Up to 78.8 million U.S. households camped in 2019–a figure that has increased at 7.2 million in the last five years, according to the most recent North American Camping Report. Whether you are a lifelong camping enthusiast or just discovered your love for camping in recent years, it is important to prioritize safety above all else. Follow these tips for a safe and memorable camping trip.
1. Pack The Essentials
Draft up a realistic itinerary of what you plan to do on your trip, and go from there. If you plan to spend most of the time onsite sitting around the campfire, your packing list may look very different than the packing lists of those planning to embark on hiking trips and outdoor excursions. Generally, it is wise to bring sunscreen, insect repellent, a flashlight, extra batteries, a compass or GPS, a raincoat, windbreaker, or winter jacket, and food and water. Portable radios, satellite phones, or personal locator beacons (PLB) are a must, as well. Smartphone and cellphone batteries may drain quickly, and, in more remote locations, you may not have a signal at all. Before leaving, try on new clothes and test new equipment to make sure everything is in proper working order.
2. Secure The Trailer or RV
If you will be camping with a trailer or RV, knowing your towing safety facts is just as important for a worry-free trip. Review the owner’s manual of your trailer or RV. Find out how the jack latches and locks into place. A lot of models use a latch pin, but this can vary. Once you determine the type of lock or locking mechanism, test the trailer to make certain it is securely in place. Make certain safety chains are present and the proper length.
From there, determine any additional safety features you may need. For large RVs and trailers amounting to over 50% of the towing vehicle weight, a weight distribution system and/or sway control hitch may be necessary. Furthermore, an air brake controller is also a worthwhile investment. An air brake controller sits in the cab of your vehicle and smoothly operates trailers’ brake lights in perfect sync with your braking. Further, many models can operate many brake lights and include flashing emergency lights and automatic braking systems.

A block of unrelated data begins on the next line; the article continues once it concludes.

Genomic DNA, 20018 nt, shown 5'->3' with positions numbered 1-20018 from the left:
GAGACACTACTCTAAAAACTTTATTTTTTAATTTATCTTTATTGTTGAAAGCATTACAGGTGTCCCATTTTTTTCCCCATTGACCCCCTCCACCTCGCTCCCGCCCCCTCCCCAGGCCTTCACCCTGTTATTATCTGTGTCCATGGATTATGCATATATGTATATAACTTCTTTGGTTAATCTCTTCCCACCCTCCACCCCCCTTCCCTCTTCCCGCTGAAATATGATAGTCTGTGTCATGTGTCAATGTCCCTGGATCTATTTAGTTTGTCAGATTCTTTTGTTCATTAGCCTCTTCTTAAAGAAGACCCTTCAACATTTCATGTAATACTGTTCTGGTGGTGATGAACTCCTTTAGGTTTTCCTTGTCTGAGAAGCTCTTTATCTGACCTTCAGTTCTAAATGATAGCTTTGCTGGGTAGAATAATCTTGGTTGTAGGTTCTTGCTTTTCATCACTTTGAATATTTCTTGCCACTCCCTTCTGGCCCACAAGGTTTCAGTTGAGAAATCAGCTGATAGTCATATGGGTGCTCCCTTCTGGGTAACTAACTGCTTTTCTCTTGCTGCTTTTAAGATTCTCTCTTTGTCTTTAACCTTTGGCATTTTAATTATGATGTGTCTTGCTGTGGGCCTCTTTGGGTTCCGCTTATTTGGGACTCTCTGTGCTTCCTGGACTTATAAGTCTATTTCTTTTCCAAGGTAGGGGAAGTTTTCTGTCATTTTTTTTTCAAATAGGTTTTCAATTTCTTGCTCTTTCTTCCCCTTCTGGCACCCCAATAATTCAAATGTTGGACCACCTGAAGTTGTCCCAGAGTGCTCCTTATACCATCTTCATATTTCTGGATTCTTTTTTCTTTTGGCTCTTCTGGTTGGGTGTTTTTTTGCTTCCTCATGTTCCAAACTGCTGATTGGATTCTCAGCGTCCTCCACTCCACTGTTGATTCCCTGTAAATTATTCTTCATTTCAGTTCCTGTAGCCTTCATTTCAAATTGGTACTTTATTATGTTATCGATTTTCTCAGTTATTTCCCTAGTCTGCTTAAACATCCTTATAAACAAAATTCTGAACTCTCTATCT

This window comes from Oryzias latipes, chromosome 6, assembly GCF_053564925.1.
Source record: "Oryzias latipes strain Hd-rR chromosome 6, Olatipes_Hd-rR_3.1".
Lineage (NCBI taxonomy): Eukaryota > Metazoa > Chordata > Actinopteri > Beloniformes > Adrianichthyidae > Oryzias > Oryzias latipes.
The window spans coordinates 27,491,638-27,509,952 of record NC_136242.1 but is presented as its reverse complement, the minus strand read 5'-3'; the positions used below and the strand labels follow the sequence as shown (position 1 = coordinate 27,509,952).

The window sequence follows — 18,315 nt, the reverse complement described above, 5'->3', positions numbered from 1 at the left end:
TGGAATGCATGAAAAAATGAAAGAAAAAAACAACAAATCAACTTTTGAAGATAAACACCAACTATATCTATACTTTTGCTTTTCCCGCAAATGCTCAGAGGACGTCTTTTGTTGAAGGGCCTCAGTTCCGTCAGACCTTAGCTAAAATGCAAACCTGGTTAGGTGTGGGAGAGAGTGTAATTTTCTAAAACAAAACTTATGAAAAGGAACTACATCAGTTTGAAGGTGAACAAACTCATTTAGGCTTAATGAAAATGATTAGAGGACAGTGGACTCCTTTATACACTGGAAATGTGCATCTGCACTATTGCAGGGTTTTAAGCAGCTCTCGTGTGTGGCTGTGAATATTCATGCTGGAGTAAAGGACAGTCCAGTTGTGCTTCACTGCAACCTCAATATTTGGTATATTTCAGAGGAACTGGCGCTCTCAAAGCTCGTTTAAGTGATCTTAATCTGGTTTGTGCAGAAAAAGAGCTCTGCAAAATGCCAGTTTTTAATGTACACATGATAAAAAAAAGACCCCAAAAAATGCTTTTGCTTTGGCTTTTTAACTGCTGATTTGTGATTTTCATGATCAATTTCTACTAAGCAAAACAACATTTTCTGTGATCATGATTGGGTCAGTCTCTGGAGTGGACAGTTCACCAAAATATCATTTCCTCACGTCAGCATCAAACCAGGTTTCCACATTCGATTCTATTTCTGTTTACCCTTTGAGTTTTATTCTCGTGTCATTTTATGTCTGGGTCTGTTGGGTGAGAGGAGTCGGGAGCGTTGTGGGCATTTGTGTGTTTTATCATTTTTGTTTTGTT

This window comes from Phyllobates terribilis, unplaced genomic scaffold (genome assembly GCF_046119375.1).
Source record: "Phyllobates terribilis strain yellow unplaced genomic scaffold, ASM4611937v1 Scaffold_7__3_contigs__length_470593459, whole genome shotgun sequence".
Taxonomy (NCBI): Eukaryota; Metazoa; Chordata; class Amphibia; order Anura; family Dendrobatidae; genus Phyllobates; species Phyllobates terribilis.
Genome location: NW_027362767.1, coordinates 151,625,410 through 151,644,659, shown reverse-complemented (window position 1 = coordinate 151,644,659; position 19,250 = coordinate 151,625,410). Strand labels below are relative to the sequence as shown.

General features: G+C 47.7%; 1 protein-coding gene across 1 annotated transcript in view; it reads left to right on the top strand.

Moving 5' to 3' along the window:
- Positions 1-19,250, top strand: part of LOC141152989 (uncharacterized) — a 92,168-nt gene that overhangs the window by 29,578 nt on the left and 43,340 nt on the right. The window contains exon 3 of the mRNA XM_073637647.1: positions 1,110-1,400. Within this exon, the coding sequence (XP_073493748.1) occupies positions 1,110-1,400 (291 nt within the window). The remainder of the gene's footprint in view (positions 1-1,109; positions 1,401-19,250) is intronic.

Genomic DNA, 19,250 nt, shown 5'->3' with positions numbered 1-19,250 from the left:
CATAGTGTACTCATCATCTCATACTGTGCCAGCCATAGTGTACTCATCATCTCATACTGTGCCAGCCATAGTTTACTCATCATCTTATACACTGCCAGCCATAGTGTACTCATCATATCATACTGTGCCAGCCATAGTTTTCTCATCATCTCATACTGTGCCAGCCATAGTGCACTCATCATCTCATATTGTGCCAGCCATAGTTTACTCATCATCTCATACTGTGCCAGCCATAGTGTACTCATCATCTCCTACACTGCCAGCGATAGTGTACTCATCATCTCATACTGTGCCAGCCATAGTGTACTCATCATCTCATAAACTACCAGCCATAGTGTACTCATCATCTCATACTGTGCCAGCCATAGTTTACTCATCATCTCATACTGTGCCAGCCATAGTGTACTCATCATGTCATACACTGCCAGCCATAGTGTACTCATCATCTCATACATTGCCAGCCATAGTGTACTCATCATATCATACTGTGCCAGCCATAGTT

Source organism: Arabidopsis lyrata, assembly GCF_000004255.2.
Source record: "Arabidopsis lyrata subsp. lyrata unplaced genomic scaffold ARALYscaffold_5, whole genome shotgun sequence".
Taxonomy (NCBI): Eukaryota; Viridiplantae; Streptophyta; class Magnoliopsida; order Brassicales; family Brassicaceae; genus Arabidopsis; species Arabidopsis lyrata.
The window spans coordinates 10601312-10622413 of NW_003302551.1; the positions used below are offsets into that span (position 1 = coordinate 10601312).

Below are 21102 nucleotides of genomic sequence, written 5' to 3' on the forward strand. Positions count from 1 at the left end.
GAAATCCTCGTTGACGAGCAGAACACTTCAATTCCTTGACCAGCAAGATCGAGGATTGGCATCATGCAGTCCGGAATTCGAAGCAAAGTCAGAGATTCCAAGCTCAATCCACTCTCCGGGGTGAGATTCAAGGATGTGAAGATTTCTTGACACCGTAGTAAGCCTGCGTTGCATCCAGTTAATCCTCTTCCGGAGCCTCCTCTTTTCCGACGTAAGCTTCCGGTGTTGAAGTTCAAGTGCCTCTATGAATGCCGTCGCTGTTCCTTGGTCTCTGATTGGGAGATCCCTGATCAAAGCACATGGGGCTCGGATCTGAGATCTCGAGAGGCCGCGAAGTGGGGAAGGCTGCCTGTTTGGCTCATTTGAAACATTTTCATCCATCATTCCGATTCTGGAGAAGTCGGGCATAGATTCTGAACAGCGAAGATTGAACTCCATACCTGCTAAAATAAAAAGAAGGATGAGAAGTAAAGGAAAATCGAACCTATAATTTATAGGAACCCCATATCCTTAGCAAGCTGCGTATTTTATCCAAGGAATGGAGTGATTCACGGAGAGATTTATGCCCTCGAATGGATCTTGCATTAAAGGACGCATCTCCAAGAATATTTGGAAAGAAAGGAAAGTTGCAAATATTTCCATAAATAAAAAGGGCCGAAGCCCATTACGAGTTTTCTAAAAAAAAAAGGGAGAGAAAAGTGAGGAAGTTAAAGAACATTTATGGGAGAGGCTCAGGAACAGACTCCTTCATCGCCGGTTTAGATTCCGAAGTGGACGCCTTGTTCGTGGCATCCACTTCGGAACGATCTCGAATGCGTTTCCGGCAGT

3. Safely Set Up Camp
Check park and camping ground websites for any size restrictions on RVs or trailers. Make sure to park a safe distance from dead trees and large, overhanging branches. Keep in mind that there will be additional safety measures if you are camping during the bear season or in parks bears tend to frequent. In that case, the National Park Service (NPS) requires any campfires or cooking to take place a minimum of 200 feet away from where you sleep. Avoid sleeping in the same clothes you wore while cooking, and call ahead or research park websites to see if you need a bear box or bear bag.
4. Know The Basics Of Fire Safety
Just like it is a safety essential to fit trailers with braking systems like air brake controllers, it is also necessary to tend to campfires carefully and responsibly. Flammable materials and items should remain 15 feet away from the fire at all times. Do not use accelerant unless it is specifically approved by the campgrounds, and never use gasoline or other flammable liquids, just lighter fluid. Stay a safe distance away from the fire, and watch kids and pets closely to make sure they’re doing the same, too!
5. Remember Personal Safety Essentials
Stay hydrated. It can be easy to overlook small details during camping trips. Don’t forget to stay hydrated, especially if you are moving around all day or most of the day. The NPS recommends packing at least two liters of water per day per person. Stow plenty of extra water in emergency kits. Finally, don’t forget to pack a first aid kit and keep it readily accessible.
Getting away and returning to nature is good for our health. Spending time in the woods lowers blood pressure, your average resting heart rate, and your cortisol levels. Break out the RV and air brake controller and make it happen!